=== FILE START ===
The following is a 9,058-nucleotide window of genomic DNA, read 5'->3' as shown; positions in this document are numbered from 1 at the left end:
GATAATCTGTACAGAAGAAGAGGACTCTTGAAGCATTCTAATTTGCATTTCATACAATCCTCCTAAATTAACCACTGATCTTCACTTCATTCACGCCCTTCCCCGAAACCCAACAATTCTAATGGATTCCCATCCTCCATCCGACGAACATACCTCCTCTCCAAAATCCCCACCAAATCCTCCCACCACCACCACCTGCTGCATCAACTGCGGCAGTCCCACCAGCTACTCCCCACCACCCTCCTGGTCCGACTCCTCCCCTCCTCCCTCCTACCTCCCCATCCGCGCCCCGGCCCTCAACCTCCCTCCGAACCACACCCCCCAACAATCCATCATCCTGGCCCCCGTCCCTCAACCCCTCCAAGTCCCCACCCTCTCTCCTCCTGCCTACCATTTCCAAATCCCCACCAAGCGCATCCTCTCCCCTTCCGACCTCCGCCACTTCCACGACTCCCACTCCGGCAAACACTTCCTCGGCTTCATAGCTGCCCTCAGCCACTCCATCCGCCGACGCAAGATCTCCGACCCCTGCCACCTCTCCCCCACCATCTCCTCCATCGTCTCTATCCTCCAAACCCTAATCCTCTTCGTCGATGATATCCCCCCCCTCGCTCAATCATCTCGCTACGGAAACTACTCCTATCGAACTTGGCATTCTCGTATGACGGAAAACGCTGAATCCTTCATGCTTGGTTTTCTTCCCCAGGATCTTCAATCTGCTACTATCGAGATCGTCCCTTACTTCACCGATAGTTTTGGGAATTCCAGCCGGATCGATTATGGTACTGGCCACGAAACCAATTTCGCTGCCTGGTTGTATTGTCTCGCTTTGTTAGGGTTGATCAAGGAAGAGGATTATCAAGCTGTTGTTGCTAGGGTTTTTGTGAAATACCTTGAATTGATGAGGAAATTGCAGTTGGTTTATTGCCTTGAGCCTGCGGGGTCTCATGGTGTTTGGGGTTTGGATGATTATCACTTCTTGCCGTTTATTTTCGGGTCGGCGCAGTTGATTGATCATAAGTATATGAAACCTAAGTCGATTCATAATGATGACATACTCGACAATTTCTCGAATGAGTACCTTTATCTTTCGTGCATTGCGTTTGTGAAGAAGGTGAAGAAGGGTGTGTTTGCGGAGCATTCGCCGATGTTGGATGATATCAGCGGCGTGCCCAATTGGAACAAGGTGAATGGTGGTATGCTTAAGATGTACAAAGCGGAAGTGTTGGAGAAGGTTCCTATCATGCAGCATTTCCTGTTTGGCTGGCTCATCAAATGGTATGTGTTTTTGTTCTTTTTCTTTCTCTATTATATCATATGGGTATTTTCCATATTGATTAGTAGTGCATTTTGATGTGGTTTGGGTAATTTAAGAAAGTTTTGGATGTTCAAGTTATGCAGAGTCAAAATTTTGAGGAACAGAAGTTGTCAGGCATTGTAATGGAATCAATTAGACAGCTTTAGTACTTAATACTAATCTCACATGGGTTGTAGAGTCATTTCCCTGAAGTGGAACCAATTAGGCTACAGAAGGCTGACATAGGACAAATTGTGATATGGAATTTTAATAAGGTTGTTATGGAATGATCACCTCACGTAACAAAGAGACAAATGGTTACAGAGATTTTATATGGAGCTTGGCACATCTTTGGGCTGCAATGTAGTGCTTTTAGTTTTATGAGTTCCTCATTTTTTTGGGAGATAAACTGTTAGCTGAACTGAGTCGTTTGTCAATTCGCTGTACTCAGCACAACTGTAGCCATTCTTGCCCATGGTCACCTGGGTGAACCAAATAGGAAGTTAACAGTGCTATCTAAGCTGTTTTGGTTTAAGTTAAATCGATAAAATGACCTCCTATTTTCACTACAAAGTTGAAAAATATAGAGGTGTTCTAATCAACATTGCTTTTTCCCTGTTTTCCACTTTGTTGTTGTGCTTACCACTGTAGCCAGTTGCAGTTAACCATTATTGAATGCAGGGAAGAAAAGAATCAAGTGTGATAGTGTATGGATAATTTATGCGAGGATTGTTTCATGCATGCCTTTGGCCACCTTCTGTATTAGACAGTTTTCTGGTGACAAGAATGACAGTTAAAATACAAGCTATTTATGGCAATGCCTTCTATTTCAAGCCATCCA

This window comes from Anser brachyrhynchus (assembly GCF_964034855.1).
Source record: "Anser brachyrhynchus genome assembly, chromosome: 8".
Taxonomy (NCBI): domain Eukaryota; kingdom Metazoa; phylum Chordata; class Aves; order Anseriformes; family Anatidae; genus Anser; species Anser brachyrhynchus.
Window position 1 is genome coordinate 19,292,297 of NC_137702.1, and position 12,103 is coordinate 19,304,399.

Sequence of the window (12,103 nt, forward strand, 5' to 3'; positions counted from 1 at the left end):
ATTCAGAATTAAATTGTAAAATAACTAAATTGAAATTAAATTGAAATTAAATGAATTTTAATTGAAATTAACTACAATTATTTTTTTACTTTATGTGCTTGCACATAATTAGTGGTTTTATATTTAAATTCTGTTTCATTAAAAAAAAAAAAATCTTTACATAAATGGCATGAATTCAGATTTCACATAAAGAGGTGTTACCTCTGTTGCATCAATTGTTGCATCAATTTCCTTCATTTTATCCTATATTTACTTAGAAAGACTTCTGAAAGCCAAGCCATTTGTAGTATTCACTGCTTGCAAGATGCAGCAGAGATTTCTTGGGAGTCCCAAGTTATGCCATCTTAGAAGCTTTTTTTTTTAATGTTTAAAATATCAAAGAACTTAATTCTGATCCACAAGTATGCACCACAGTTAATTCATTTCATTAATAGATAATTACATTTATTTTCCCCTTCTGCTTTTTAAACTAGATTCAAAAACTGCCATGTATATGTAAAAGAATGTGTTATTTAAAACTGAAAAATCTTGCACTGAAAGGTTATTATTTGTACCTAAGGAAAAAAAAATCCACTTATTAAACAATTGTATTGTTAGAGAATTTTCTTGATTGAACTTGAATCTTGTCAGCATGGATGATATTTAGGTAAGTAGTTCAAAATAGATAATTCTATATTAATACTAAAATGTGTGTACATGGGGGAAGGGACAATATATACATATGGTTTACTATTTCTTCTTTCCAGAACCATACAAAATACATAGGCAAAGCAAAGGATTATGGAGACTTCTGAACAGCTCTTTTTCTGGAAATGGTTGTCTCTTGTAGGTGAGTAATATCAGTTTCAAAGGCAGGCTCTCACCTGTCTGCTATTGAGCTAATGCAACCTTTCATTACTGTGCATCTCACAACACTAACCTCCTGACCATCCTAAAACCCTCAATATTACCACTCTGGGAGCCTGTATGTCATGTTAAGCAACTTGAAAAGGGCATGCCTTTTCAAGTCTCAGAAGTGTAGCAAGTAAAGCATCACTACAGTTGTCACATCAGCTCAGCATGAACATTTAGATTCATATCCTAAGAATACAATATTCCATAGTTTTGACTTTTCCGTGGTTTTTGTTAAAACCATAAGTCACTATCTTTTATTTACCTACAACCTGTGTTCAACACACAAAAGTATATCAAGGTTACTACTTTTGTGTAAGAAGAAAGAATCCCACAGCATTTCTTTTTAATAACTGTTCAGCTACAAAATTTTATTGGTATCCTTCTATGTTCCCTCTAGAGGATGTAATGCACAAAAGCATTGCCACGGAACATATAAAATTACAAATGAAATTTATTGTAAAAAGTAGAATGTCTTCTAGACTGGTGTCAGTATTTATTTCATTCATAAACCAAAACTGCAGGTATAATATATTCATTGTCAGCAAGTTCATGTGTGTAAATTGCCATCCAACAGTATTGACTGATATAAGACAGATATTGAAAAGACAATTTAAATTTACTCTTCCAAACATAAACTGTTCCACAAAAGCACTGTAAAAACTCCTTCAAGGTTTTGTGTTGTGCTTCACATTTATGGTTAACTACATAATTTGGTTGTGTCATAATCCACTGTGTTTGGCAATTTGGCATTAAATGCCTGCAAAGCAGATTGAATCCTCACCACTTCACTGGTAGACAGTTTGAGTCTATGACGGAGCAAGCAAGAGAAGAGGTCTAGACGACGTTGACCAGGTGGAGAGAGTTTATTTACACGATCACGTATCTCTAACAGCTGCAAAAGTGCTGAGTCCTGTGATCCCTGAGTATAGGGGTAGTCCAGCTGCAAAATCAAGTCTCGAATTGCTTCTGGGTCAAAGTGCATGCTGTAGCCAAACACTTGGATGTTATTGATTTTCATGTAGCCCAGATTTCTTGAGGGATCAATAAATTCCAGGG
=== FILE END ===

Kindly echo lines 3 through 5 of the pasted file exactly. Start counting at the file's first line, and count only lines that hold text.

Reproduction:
This window comes from Anser brachyrhynchus (assembly GCF_964034855.1).
Source record: "Anser brachyrhynchus genome assembly, chromosome: 8".
Taxonomy (NCBI): domain Eukaryota; kingdom Metazoa; phylum Chordata; class Aves; order Anseriformes; family Anatidae; genus Anser; species Anser brachyrhynchus.